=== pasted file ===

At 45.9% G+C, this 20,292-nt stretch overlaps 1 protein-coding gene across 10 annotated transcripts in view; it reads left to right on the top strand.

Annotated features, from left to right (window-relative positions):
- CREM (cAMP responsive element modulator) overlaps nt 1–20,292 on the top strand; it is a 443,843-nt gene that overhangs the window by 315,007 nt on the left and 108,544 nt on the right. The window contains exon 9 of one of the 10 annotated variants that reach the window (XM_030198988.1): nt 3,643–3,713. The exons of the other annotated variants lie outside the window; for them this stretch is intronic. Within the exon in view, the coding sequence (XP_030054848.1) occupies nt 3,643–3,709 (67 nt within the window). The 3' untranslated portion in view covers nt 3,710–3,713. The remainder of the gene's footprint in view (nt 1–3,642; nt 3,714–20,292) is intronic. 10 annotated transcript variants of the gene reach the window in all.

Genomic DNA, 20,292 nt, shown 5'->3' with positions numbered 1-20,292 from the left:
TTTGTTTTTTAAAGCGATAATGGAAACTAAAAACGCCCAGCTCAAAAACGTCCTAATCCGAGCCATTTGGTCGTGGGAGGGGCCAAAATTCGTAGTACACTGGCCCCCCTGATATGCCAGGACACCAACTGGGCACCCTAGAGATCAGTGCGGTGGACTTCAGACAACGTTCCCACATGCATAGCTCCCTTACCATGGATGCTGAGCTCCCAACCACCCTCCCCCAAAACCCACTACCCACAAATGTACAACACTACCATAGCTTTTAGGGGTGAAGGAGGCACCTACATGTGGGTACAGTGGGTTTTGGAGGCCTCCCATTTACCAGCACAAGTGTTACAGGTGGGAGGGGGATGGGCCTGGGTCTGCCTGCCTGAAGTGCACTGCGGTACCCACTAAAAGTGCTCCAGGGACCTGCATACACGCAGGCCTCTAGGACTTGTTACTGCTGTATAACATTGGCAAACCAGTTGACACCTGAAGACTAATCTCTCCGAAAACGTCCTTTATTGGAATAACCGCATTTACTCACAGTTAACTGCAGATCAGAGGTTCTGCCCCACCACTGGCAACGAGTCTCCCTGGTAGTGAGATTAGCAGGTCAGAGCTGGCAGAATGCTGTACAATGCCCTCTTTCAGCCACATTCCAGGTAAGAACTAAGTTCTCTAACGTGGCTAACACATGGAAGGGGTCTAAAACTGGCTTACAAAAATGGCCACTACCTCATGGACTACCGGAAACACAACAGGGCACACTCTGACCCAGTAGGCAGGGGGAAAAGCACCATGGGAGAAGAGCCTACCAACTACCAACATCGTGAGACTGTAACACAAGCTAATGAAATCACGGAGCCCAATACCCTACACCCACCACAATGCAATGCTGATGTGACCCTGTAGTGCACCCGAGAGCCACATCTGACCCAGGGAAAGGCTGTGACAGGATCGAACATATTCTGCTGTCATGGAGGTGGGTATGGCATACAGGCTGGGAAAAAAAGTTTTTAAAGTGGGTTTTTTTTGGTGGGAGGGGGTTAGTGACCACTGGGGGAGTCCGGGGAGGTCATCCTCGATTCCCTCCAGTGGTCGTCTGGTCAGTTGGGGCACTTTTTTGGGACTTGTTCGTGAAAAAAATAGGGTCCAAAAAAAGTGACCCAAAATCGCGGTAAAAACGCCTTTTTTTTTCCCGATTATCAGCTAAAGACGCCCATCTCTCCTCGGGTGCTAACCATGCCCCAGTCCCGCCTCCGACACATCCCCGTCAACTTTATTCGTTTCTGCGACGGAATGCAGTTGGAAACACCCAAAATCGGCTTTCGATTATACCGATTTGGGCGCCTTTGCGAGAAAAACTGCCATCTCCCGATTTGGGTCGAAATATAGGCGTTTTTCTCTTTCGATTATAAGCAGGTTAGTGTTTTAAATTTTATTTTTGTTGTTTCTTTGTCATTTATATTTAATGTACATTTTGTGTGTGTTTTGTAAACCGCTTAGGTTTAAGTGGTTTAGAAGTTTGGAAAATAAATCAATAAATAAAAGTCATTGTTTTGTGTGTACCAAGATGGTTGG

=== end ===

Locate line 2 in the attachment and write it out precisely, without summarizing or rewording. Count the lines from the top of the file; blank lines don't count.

Annotated features, from left to right (window-relative positions):